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[dropcap class=”kp-dropcap”]L[/dropcap]ast month, I placed some seedlings that I had started about 15 days earlier in cups and planted them in my 32 square-foot water garden. The experiment suffered from a number of problems. First, the hydrocorn supporting the seedlings didn’t hold the seedlings securely enough to develop much of a root system.

When the seedlings were placed in the water tray, they began to suffer. The first symptom was drooping leaves. That is an indication that roots are suffering from oxygen starvation. The tray was outfitted with an oxygen generation system using hydrolysis, but it wasn’t generating enough oxygen for the plants.

I replaced it with six lines of irrigation tubing with holes 6” apart. This is attached to an air pump with an output of about 350 gallons of air per hour. This system solved the problem.

Next, I noticed that the plants were suffering from both a magnesium deficiency and a slight calcium deficiency. These deficiencies were caused by a lack of these elements in the tap water. The reason for this is because most fertilizers are formulated for use with “average” water. For example, San Francisco Bay cities use runoff water, which has very little dissolved salts.

Finally, I noticed that my pH meter was not performing correctly and was giving me incorrect readouts, resulting in plants suffering from a solution with a pH below five. This was just corrected a couple of days ago, and the plants are already in recovery.

I have better news regarding the greenhouse garden. The plants there are doing fabulously. I have plants in two different systems drawing water from the same tray. The first uses clay pebbles. The 8” tall colanders are submerged 2” and above water 6”. A pump constantly delivers a gentle stream of water that flows over the pebbles, creating a water/nutrient film. Large air spaces between the pebbles provide the roots with plenty of air. The other group of plants uses a planting mix and is irrigated using a wick system. Nylon rope hangs from holes in the bottom of the containers into the tray. Water is drawn up to the container as it’s used by the plant by capillary action, the same way a tissue draws water. In addition, the container receives about eight ounces of water three times daily using a timer to regulate a small submersible pump.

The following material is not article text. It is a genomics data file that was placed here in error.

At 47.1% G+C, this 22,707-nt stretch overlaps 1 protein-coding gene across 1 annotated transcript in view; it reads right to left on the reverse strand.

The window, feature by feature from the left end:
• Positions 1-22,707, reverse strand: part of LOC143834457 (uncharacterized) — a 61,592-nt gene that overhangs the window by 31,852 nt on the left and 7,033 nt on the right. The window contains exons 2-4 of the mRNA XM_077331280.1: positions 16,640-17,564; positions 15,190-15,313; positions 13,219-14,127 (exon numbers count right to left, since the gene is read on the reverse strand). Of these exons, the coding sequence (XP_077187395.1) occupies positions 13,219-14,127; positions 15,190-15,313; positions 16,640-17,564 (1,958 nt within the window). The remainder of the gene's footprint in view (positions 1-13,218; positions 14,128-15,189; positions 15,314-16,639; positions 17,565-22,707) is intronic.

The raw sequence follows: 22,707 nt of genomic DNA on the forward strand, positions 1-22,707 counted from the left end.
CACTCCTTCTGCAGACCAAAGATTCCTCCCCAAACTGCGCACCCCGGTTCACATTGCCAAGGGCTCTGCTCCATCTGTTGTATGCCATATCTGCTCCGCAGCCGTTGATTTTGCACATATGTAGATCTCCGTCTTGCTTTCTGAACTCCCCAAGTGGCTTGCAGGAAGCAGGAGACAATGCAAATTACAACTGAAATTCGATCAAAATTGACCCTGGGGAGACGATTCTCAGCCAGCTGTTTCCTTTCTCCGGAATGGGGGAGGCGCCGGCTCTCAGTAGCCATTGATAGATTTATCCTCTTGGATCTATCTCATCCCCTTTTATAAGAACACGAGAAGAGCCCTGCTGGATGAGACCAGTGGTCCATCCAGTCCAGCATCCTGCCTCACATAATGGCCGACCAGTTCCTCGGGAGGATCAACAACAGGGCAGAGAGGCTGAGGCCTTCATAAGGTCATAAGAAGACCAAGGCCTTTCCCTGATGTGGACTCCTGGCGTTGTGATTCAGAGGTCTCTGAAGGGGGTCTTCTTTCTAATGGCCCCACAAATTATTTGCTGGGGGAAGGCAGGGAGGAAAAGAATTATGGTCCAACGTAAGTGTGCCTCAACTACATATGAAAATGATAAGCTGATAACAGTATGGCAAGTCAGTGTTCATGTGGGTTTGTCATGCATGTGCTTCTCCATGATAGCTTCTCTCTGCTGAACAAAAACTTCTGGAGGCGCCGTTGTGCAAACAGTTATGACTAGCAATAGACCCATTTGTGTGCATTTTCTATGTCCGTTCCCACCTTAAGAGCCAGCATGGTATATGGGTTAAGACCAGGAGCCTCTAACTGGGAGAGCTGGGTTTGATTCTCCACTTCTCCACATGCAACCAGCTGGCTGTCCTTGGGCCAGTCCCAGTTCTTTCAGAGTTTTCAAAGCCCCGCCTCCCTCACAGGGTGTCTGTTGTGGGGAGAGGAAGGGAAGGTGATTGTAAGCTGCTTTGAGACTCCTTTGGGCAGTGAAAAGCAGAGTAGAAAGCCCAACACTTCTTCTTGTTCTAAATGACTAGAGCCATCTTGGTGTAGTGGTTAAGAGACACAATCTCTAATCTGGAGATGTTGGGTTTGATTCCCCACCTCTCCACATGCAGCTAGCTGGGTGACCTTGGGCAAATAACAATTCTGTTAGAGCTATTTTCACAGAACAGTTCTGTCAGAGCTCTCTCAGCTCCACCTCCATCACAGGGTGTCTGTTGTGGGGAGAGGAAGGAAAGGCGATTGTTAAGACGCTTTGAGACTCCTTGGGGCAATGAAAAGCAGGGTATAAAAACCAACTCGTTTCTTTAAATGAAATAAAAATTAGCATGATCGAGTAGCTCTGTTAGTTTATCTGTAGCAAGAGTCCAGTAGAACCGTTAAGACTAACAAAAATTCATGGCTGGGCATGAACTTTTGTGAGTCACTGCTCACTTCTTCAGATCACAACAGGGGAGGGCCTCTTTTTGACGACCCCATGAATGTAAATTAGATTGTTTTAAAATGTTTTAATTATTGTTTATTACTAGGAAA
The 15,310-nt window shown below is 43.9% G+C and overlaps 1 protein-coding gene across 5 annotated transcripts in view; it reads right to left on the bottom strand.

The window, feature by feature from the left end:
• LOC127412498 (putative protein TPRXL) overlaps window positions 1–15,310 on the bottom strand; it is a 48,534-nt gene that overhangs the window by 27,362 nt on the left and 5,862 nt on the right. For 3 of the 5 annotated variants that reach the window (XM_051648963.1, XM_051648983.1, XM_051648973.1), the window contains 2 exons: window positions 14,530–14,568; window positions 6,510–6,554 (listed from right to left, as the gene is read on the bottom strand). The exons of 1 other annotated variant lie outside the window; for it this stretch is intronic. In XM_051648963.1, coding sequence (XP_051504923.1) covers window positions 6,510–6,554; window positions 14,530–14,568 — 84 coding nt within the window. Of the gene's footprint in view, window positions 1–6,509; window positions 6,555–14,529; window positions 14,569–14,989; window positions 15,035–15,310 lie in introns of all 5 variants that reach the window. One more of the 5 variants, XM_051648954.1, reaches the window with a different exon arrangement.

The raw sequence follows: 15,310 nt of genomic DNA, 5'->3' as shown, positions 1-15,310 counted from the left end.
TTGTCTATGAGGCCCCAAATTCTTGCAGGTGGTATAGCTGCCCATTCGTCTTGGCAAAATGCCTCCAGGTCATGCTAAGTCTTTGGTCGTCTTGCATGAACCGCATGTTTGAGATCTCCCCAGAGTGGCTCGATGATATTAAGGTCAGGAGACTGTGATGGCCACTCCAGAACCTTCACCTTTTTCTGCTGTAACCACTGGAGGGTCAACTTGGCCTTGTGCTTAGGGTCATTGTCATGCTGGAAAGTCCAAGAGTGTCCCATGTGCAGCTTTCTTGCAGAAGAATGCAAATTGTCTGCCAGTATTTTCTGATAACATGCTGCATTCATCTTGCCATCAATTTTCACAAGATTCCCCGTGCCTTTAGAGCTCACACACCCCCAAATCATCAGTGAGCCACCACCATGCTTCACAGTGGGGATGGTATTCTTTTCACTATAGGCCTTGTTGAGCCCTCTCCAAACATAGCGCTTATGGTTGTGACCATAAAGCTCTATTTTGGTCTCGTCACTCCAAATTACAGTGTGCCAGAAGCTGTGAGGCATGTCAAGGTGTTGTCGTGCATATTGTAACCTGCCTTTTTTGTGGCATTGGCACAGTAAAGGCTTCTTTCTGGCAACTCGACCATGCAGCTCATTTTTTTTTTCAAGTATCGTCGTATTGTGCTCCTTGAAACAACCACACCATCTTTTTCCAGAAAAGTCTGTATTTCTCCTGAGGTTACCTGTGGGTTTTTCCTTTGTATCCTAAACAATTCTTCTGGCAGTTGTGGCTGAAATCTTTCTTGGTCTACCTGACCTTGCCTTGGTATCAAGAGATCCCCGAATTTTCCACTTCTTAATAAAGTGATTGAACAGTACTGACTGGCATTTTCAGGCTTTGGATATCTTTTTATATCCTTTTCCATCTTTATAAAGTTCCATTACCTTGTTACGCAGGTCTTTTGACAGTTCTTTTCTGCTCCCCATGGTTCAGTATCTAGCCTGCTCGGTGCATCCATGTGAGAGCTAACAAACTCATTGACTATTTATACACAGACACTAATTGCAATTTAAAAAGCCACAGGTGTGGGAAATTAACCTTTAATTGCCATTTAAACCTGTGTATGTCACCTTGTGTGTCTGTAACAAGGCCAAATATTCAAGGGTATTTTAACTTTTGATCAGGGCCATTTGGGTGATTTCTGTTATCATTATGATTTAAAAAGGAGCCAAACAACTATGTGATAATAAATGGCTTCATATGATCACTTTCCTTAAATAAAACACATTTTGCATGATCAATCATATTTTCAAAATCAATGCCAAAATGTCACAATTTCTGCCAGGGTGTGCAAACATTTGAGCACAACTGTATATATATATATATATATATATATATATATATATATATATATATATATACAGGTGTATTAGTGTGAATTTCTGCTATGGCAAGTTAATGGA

The plants have been doing really well, but are close to the 9’ ceiling. Looking at the situation, I realized the tray was sitting on a table. So I had some friends help me empty the tray of the plants, drain the water, remove the tray from the table and then place it on a Styrofoam board to stop heat transfer with the greenhouse floor, and then reassemble the unit.

Then the tray was put back together. In late July, the plants were light-prepped for a mid-September harvest.



It isn’t too late to plant with seed or clones outdoors or in a greenhouse in areas where it stays warm through the end of October. In other areas, plant in containers that can be moved outdoors on warm days and lit indoors on cool or rainy days. The plants will immediately start to flower as they grow and will be ready to harvest in 60-70 days.


The water unit is recovering from oxygen, pH and nutrient problems.

One of the plants in the unit that has already started to recover.

The greenhouse unit and tray on a table.

The water systems are installed and tested.

The tray (now positioned lower) with plastic covering installed.

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